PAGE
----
Character, Reading, Review, Young Adult

YA Review: THE FIXER by Jennifer Lynn Barnes

I’ve returned from Disney World, truly the most magical place in the world. I mean, my kids love it, but let’s be honest: half the Disney movies in our house belong to me. And where else can you meet Chewie? (Okay, yes, I could go to a Star Wars convention, but in my world, Disney is easier.) The last time we visited Disney, my kids were still young enough they had to nap in the afternoon and we took several-hour breaks. This time, our breaks were much shorter, so I didn’t read multiple books during the trip. However, I did finish one book on the way there. I only had five pages left when we got off the plane, so I stood in the Disney Express line finishing it while my family focused on making sure we moved toward the bus :). That book was THE FIXER by Jennifer Lynn Barnes, one of my Scholastic Warehouse Sale finds from this past December.

The Fixer by Jennifer Lynn Barnes

When sixteen-year-old Tess Kendrick is sent to live with her older sister, Ivy, she has no idea that the infamous Ivy Kendrick is Washington D.C.’s #1 “fixer,” known for making politicians’ scandals go away for a price. No sooner does Tess enroll at Hardwicke Academy than she unwittingly follows in her sister’s footsteps and becomes D.C.’s premier high school fixer, solving problems for elite teens.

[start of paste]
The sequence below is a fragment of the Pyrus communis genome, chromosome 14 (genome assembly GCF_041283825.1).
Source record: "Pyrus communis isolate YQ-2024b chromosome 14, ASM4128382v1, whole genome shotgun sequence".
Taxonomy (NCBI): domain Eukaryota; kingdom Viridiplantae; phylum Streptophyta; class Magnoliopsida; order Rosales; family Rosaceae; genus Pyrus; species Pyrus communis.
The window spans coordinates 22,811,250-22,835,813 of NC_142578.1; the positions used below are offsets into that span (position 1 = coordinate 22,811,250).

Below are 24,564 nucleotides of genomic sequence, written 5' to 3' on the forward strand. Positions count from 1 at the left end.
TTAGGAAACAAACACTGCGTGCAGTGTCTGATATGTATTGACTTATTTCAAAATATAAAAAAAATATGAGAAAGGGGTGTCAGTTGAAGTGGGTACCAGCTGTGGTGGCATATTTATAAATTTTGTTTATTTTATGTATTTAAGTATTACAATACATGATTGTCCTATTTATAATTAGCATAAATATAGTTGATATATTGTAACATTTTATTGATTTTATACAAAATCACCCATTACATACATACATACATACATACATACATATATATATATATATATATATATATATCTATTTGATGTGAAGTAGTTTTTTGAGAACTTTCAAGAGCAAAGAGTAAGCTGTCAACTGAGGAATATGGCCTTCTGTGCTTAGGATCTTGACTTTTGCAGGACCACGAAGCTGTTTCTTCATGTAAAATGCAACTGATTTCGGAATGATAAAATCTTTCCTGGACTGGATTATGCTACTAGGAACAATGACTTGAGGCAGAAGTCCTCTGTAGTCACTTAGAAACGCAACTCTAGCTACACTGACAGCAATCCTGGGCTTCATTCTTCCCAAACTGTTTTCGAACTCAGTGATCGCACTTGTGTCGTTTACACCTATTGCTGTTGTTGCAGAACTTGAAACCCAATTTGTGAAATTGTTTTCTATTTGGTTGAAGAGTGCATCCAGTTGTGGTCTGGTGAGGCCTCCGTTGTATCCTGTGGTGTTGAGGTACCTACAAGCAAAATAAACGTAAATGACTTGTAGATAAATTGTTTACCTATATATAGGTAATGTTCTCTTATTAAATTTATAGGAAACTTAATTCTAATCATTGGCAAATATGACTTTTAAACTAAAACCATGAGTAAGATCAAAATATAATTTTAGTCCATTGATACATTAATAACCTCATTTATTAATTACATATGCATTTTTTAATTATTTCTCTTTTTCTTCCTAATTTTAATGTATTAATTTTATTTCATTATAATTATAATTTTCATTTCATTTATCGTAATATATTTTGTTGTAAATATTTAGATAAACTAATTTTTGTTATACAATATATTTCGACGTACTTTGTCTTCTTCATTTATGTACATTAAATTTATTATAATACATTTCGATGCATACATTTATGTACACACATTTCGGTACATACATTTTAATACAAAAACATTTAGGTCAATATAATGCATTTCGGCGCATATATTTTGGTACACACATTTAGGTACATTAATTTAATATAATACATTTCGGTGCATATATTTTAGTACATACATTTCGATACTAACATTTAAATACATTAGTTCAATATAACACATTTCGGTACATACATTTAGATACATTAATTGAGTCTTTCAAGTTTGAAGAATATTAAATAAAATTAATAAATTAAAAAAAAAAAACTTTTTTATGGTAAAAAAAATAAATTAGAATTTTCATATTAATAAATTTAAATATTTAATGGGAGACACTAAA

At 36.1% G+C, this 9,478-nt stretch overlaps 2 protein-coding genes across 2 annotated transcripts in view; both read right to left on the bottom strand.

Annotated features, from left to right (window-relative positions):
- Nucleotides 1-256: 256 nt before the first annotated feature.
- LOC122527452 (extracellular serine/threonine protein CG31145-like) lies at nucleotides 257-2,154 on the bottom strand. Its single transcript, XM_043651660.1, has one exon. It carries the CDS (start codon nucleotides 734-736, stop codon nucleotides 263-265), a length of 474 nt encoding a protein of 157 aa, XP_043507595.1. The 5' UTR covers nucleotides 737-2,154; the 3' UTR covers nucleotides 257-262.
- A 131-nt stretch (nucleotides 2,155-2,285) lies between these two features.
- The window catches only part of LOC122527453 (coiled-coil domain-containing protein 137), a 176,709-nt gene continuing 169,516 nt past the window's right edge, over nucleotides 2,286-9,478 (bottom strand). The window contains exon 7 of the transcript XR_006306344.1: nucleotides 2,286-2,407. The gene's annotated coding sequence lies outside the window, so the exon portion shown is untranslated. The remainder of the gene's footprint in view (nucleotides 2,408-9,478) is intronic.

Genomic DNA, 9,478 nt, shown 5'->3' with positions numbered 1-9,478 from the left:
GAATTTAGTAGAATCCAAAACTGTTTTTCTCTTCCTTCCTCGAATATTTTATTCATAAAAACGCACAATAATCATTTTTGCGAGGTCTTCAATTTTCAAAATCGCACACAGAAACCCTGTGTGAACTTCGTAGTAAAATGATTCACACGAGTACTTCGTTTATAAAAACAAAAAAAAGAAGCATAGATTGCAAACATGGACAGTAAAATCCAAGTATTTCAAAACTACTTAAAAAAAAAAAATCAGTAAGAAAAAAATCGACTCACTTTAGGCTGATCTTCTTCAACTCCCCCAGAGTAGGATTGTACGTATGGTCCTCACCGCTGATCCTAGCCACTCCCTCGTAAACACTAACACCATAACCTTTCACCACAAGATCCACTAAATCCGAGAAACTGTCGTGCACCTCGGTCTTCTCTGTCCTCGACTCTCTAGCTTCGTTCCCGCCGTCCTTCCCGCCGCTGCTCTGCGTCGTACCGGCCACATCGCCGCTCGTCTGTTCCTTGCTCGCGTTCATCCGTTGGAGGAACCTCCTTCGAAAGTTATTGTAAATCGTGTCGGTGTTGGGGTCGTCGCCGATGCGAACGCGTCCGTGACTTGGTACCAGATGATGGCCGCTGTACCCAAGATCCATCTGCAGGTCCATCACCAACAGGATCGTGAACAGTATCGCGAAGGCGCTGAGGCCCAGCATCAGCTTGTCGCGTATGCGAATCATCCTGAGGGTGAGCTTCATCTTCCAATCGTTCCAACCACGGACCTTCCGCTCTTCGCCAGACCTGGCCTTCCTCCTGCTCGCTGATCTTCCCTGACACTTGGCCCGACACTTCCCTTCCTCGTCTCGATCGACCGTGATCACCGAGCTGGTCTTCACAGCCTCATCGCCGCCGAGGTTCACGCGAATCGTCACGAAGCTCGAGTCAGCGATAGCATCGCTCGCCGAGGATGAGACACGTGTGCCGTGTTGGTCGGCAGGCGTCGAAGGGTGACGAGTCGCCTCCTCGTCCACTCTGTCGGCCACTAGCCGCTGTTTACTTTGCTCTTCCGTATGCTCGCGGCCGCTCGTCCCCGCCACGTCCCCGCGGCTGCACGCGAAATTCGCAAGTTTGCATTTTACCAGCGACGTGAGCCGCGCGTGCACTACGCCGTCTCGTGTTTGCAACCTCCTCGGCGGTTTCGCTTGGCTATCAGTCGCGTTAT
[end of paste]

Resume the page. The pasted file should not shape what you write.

Secrets pile up as each sister lives a double life…until their worlds come crashing together and Tess finds herself in the middle of a conspiracy with one of her classmates and a client of Ivy’s. Suddenly, there is much more on the line than good grades, money, or politics, and the price for this fix might be more than Tess is willing to pay.

Here are the five things I loved most.

1. The pacing – The short, cliffhanger chapters kept me reading well past my bedtime for several nights in a row. I didn’t want to put this book down, but there were several nights I just had to or end up re-reading what I was half-asleep for :).

2. The stakes – In line with the pacing, the stakes kept ratcheting up throughout the book. Every time a new development was introduced, the tension grew.

3. The twists – This book included a number of fantastic twists. Some were planted in such a way I anticipated them, but I’m not sure all readers would. Others were quite surprising.

4. The secondary characters – I especially loved Vivvie and Asher, but all of the secondary characters were very well-drawn.

5. Tess herself – I found myself equally frustrated with Tess for continuing to dig when I could see it was going to get her into trouble and wanting the information myself as a reader. I also thought the way Tess handled the situation in relation to Ivy made complete sense–trust has to be earned, and Ivy hadn’t earned her trust based on their past relationship.

This book was left hanging a bit, and I’ve already ordered the next one. I hope it’s a bit more tied up as I did a bit of research and saw that there isn’t a third one planned. However, I will be checking out more books by Jennifer Lynn Barnes since this one kept me turning the pages quickly!